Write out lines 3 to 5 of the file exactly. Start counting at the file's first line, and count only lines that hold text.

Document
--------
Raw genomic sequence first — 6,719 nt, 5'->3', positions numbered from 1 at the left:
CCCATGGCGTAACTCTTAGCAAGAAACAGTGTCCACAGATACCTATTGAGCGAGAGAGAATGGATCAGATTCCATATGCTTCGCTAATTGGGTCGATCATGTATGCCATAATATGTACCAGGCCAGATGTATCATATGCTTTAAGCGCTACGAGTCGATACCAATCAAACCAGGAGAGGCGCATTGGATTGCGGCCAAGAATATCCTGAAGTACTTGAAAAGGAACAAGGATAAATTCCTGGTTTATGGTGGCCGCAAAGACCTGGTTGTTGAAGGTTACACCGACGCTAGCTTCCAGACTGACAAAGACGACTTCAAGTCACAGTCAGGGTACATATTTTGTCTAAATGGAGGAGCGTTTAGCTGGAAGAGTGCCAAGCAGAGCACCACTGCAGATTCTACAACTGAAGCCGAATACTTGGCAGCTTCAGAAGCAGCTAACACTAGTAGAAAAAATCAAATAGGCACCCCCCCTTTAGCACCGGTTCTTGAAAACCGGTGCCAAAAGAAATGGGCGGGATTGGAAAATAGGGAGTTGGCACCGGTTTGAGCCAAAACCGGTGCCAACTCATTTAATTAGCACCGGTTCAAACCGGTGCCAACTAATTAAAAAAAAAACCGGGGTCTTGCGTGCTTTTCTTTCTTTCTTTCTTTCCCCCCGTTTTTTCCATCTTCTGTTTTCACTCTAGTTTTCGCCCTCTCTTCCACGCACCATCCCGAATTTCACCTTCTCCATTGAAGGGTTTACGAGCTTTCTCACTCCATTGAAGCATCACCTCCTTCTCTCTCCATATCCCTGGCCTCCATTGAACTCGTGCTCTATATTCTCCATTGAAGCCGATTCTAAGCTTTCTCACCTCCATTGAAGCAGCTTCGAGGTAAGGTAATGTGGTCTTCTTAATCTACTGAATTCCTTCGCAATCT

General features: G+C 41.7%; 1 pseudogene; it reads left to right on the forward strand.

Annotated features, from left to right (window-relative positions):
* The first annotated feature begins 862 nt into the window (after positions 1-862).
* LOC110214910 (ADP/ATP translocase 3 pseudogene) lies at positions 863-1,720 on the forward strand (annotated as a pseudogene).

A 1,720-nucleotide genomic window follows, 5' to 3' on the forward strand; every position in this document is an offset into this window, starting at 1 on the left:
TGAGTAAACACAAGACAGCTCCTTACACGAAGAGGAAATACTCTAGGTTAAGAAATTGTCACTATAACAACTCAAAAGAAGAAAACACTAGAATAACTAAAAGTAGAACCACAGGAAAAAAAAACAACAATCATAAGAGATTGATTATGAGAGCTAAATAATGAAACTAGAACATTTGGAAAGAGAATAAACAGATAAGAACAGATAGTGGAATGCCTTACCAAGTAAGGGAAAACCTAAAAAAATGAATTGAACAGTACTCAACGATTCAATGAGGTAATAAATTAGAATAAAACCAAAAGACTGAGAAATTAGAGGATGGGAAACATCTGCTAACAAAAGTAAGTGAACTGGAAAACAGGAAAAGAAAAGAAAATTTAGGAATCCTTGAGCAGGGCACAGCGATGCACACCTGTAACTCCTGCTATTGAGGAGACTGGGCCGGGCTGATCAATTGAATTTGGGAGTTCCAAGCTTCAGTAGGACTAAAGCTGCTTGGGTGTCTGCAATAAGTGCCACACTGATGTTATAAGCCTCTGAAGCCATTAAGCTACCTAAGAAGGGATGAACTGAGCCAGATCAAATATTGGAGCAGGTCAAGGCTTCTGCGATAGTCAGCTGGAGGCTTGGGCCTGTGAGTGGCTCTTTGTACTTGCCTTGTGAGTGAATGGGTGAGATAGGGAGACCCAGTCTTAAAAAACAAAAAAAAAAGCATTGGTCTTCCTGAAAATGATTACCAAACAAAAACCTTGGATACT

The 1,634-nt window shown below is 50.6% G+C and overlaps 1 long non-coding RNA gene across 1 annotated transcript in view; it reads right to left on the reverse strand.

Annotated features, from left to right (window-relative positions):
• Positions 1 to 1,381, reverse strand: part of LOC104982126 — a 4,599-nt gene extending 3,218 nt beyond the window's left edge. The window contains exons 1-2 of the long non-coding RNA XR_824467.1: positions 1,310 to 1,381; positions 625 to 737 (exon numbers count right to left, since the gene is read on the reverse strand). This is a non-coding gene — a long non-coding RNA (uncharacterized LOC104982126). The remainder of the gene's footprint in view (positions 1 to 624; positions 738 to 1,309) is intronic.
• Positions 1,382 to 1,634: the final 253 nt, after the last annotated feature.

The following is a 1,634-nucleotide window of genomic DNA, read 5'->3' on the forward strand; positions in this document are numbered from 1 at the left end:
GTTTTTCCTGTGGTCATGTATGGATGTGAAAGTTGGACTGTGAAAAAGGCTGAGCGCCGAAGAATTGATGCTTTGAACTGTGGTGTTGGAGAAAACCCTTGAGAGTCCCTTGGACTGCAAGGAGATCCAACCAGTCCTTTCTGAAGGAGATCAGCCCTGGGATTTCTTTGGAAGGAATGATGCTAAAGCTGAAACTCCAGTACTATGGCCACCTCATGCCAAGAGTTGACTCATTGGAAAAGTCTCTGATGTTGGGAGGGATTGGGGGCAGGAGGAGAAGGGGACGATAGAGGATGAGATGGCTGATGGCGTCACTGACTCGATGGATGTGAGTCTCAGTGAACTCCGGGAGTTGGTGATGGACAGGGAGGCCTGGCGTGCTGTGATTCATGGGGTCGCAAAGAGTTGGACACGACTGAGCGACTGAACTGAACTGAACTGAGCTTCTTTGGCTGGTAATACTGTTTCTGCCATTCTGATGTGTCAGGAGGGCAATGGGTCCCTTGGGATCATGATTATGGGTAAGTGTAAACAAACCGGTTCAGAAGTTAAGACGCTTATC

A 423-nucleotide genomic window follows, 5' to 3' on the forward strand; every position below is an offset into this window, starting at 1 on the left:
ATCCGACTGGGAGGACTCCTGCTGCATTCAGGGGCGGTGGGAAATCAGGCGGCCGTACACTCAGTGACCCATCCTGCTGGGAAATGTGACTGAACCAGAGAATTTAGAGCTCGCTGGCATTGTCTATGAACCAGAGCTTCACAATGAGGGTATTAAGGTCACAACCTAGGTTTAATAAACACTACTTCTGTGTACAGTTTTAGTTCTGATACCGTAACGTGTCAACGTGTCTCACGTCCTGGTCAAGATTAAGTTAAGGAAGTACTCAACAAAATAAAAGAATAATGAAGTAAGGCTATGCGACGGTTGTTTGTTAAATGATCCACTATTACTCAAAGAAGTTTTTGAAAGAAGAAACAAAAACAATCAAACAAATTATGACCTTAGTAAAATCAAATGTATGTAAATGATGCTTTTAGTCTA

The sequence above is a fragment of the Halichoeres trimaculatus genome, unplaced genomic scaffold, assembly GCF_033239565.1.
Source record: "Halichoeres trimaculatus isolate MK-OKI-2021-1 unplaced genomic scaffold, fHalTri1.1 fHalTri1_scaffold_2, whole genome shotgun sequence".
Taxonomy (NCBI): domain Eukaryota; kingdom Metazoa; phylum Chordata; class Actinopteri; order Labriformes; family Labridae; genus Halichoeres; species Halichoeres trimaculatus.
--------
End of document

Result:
General features: G+C 41.7%; 1 pseudogene; it reads left to right on the forward strand.

Annotated features, from left to right (window-relative positions):
* The first annotated feature begins 862 nt into the window (after positions 1-862).